The bridge collapse in Washington in late May was the topic of a recent water cooler conversation. One person commented that he travels by car a lot for work and crosses hundreds of bridges every week.
Whenever disaster strikes, it attracts the public’s attention and then the focus turns to the next crisis. However, there is no doubt that there is legitimate cause for concern regarding our country’s infrastructure and the state of disrepair of many bridges.
Back in 2011, a report from Transportation for America indicated there were more than 70,000 structurally deficient bridges in the United States, and the federal government said they needed to be substantially repaired or replaced.
This topic is near and dear to me because this month marks the 30th anniversary of the Mianus River Bridge near Greenwich, Conn. A 100-foot section of the bridge collapsed on June 28, 1983, killing three people.
I was working in New York in those days. I had gone to an evening graduate school class and drove over the bridge about three hours before it collapsed. Four years later, I drove over the Schoharie Creek Bridge on the New York State Thruway just two days before it collapsed.
Tragedies like these prompt some people to consider their mortality and what would happen to their families in the event of their death.
One particular coverage, or rider, that people consider is accidental death & dismemberment coverage, which pays beneficiaries typically double the face amount of the policy if they die as a direct result of an accident. Usually the policy requires a three- to six-month timeframe.
For example, a $100,000 life insurance policy with an accidental death rider would pay $200,000 to beneficiaries if the insured was killed in a covered accident. These policies are often referred to as “double indemnity” because the payout is twice the normal amount.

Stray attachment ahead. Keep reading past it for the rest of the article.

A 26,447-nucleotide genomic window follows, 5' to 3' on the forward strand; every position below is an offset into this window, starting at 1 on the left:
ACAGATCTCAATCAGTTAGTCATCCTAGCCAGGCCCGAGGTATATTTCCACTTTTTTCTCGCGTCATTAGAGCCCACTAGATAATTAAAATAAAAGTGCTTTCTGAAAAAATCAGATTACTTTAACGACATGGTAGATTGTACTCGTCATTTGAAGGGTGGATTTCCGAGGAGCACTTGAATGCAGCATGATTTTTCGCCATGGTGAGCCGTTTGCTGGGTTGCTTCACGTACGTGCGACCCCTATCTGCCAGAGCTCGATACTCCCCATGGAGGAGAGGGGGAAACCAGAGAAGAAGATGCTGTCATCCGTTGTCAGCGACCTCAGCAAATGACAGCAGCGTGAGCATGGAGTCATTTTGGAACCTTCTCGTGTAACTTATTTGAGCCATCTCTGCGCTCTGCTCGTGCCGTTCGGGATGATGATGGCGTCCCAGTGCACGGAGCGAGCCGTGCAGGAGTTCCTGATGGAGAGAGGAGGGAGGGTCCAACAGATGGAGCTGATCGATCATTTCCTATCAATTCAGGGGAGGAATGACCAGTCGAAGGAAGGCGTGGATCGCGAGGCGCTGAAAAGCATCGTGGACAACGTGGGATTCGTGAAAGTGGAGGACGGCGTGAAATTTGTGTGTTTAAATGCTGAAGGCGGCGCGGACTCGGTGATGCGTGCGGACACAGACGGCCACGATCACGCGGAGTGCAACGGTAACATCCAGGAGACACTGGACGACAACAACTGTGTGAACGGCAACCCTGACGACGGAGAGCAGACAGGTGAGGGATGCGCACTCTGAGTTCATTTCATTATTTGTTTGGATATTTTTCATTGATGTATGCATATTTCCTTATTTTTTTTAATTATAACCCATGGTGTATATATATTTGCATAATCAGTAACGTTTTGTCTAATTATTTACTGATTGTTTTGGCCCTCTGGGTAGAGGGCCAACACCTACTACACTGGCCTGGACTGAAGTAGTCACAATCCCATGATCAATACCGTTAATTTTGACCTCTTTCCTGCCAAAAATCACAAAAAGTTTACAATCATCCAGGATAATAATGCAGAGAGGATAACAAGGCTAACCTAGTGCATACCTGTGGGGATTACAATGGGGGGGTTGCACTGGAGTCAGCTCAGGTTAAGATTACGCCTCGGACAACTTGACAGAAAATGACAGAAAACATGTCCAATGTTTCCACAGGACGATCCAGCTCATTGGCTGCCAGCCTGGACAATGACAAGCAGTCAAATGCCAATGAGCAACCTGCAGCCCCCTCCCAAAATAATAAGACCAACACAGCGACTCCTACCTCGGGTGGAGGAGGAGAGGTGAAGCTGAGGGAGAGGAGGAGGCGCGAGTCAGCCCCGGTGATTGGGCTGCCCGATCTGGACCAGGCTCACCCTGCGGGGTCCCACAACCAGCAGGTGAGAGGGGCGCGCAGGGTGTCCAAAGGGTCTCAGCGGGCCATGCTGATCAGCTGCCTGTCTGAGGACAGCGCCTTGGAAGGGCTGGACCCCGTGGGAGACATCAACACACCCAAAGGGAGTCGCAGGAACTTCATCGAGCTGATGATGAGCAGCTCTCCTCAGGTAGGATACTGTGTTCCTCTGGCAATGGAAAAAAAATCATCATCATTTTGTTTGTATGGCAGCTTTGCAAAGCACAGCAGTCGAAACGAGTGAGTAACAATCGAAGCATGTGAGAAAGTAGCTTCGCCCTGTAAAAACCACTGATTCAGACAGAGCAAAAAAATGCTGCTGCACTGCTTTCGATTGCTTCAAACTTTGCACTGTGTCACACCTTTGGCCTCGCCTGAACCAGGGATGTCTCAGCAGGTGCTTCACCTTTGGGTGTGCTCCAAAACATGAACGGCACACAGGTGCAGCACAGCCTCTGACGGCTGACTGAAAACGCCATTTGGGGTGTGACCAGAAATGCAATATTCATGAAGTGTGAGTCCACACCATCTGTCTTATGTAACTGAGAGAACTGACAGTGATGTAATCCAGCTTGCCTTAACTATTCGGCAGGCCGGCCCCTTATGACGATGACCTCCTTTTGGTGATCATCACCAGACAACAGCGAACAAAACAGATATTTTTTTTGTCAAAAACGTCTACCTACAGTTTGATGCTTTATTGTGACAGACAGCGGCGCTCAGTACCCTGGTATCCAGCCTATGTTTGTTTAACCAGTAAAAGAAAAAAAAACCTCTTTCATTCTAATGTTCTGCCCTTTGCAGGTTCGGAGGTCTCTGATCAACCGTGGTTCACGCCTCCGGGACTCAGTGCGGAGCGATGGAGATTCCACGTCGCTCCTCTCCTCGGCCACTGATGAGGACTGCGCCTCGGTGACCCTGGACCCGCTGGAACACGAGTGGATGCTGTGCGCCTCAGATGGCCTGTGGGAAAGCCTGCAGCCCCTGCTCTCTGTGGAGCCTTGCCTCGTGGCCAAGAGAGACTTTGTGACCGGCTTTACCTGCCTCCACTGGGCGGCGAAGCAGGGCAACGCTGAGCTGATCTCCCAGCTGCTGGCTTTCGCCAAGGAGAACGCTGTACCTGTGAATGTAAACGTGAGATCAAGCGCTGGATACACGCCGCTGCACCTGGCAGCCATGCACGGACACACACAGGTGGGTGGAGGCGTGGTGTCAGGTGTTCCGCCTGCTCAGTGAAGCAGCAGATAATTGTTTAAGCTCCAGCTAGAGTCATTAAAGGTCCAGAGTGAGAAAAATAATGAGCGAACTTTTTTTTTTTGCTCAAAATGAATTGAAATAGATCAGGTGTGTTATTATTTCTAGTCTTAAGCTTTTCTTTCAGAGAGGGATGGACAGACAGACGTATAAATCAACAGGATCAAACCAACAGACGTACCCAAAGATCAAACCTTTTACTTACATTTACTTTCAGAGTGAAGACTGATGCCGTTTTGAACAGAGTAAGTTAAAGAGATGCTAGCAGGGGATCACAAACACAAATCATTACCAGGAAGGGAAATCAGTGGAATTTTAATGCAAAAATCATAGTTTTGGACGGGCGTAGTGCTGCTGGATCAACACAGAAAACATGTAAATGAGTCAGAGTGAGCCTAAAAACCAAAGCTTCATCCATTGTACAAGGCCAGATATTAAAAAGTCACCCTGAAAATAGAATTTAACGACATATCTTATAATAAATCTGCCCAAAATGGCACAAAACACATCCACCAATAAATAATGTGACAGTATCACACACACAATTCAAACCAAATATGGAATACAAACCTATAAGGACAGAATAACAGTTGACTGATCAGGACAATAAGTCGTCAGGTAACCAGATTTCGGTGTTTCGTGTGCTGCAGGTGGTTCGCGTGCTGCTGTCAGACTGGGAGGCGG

While this type of protection is inexpensive, the reality is that most people die from causes other than accidents. Also, the family’s need for replacement is not a function of how the person dies—it is a function of when the person dies relative to the ages and needs of the beneficiaries.
Still, there is a bit of adverse selection that can come into play. If someone flies commercial on smaller planes or drives long distances frequently, AD&D can be a good value.
From an agent’s standpoint, the notoriety given to accidents and disasters can motivate an unmotivated person to consider buying insurance. If these types of events are the catalyst for someone purchasing life insurance, don’t overanalyze the client’s rationale for doing it. Sometimes achieving the overall objective is more important than spreadsheets and assumptions.
Hopefully, the insured will be around for a long time to utilize the cash value for another purpose—like additional income in retirement.
Dave Evans is a certified financial planner and an IA l-h contributing editor.